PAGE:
5 Ways to Make Your Funeral an Eco-Funeral


Bamboo UrnsJulia McCartney’s passion for people has led her to pursue a writing career with SeniorCare.net. Specializing in Senior Care Living Options, Julia enjoys exploring and writing about important senior care topics.

Funerals and burials often have a serious long-term impact upon the environment. They consume copious amounts of natural resources and cause various types of pollution. Fortunately, there are a number of ways to make your funeral more eco-friendly, and like any end-of-life option, you can make sure your preferences are honored with a little advance planning. Some of these options might even decrease the cost of your funeral and burial.

  1. Select a small casket or urn that is made from a renewable resource.
    The Natural Resources Defense Council recommends the use of bamboo urns, and a wood coffin proves more eco-friendly than a fiberglass or metal casket. Biodegradable coffins and urns are available for purchase as well, according to the New York Daily News.

    Some people choose eco-friendly burials because they wish to promote the natural cycle of life and death. When choosing the burial clothing or shroud, it’s more eco-friendly to use simple, biodegradable materials. Avoid using multiple layers. This will help the body to decompose naturally and eventually benefit the cemetery’s plant life.

  2. If you prefer to be buried, choose a burial liner rather than a vault.

    Burial vaults use more concrete or steel than liners and they cost more, according to the Federal Trade Commission. A vault may slow the process of decomposition, but it can’t permanently preserve the body. The law doesn’t require vaults, though some cemeteries do.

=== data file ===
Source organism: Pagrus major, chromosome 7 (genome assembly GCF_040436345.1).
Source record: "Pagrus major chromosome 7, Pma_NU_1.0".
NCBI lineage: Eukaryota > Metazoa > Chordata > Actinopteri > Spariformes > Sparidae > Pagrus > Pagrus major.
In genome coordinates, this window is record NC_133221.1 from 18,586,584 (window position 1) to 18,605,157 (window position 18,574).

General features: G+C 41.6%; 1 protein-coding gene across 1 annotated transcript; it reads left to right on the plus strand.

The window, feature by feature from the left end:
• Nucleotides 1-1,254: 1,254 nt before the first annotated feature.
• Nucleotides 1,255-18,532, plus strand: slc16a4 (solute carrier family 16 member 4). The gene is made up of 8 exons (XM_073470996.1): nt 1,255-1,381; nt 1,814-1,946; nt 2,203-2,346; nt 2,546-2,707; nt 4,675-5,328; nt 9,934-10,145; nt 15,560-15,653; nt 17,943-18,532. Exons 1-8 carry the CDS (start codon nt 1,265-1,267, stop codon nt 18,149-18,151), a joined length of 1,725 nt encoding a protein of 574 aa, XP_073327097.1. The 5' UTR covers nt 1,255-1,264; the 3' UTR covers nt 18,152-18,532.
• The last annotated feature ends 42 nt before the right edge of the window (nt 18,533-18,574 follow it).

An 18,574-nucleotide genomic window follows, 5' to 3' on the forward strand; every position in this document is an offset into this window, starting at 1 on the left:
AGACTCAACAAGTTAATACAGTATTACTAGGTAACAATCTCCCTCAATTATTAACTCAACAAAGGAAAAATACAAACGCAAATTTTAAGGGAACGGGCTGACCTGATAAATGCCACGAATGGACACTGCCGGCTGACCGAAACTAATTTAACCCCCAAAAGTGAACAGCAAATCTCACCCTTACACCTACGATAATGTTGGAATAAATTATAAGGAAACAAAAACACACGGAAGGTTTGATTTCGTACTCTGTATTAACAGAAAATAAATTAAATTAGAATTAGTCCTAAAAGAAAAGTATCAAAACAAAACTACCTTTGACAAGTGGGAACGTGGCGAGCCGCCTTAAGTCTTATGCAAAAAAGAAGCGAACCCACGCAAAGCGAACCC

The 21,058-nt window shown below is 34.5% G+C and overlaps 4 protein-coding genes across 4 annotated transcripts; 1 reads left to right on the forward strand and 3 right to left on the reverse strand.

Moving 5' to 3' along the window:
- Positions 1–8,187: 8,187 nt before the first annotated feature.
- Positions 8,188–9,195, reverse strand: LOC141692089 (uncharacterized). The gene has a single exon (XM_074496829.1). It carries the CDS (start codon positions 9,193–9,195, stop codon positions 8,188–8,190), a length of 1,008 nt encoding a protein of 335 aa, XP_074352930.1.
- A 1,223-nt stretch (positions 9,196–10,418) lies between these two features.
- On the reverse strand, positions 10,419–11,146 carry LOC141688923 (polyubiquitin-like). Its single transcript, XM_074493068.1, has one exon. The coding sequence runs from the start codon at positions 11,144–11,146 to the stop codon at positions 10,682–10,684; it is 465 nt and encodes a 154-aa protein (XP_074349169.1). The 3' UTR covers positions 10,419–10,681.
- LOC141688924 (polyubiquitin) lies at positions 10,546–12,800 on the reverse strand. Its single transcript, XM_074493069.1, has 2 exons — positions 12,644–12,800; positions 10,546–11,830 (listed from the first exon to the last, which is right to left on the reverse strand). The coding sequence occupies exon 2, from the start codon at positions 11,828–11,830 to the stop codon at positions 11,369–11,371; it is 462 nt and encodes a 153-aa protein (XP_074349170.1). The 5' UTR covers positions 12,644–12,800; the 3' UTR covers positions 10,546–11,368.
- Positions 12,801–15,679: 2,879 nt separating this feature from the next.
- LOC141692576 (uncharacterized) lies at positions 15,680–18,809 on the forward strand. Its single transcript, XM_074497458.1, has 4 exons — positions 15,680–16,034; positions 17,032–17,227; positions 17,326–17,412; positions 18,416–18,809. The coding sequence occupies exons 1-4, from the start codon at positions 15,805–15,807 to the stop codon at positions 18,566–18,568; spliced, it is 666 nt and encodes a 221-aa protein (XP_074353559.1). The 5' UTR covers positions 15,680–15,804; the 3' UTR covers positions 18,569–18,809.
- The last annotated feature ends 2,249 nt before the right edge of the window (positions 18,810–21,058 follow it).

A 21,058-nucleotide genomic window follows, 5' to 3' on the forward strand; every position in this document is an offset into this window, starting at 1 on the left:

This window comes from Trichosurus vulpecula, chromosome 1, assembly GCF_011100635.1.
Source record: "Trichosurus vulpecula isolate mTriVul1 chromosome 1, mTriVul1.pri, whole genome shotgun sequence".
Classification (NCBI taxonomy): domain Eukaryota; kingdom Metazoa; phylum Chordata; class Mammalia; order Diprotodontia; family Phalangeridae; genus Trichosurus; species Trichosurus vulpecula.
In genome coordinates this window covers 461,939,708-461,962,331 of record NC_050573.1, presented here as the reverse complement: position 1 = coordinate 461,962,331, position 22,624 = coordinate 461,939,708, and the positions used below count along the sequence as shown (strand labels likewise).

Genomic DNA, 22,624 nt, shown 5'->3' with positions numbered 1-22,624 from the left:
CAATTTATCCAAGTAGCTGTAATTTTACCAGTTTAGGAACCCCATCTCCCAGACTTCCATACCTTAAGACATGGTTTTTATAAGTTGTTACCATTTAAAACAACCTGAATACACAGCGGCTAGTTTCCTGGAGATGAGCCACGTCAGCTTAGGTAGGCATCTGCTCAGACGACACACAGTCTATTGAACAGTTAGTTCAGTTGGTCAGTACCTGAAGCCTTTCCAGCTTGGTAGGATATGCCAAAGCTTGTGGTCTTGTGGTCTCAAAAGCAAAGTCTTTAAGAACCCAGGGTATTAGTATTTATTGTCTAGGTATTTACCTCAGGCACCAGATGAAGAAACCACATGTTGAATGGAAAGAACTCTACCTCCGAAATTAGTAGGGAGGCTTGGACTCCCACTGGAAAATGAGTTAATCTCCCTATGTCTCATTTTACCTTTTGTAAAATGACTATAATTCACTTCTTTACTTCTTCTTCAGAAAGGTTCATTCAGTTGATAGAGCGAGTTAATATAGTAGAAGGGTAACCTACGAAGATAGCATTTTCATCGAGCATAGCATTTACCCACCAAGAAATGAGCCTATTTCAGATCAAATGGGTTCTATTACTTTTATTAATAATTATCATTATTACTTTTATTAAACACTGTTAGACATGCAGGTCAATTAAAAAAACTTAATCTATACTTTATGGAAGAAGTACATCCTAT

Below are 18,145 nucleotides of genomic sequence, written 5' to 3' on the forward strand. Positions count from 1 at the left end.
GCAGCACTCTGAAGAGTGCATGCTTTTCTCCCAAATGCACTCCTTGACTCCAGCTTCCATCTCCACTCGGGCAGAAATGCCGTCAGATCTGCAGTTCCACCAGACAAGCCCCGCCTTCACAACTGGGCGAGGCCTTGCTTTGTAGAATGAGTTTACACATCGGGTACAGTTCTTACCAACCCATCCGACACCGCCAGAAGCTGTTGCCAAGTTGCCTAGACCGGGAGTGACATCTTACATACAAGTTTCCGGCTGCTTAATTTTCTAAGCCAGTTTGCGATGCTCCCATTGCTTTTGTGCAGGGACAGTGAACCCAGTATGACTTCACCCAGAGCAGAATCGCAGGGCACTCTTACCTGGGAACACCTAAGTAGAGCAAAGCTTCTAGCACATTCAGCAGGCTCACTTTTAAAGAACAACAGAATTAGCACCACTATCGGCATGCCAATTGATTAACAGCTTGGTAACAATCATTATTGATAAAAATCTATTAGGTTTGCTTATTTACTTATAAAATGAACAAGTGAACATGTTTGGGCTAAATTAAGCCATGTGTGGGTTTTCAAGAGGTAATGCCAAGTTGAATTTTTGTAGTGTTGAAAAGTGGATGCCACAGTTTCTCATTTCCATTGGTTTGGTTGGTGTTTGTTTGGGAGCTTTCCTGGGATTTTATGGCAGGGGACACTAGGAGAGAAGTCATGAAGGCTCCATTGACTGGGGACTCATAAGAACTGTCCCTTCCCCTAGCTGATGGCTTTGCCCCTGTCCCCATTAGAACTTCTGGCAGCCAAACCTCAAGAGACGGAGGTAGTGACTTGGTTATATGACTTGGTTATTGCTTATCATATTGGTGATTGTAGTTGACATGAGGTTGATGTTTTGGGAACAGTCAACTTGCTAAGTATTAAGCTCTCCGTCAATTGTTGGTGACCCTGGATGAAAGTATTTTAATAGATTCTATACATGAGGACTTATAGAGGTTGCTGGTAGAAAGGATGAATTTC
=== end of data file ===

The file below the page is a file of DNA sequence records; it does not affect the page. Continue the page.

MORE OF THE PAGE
3. Avoid the use of toxic embalming fluids.
    They contain formaldehyde and other chemicals. Natural Resources Defense Council warns that embalming fluids can pollute water and soil. One alternative is to use non-toxic embalming fluids; a few funeral homes offer this option. It may become more widespread as demand increases for eco-friendly funerals.

    Another option involves direct cremation or burial of the body. People don’t view or visit the body; so, embalming fluid isn’t necessary. State and federal laws seldom require the use of embalming fluids, according to the Federal Trade Commission. This method also significantly reduces the total cost of burial or cremation.

  4. Request for the body to be cremated.
    The Natural Resources Defense Council cautions cremation causes air pollution and consumes fossil fuels, but it indicates this method remains more eco-friendly than burial. Only a small container is necessary to hold the ashes, and there is no need for a headstone or a concrete liner.

    Cremation reduces the amount of land devoted to graveyards—cemeteries have both positive and negative effects on the environment. They protect land from development and paving projects, and they allow a few trees to grow as well. On the other hand, cemeteries often use herbicides and gas-powered lawn mowers. They provide relatively little animal habitat.

  5. Take steps to reduce the environmental impact of your funeral service.
    Choose a funeral home which friends and relatives can reach without extensive travel. If some people must travel long distances, consider using a home near an airport or a train station. Recycled paper may be used to print funeral programs and notices.

    Some funeral providers, casket suppliers and cemeteries specialize in providing eco-friendly services, and most funeral homes will permit you to request some or all of these changes. Be sure to avoid homes and cemeteries that impose strict rules on embalming or burial. Finally, remember to ensure that family members are aware of your eco-friendly preferences.

View full post on Death With Dignity National Center

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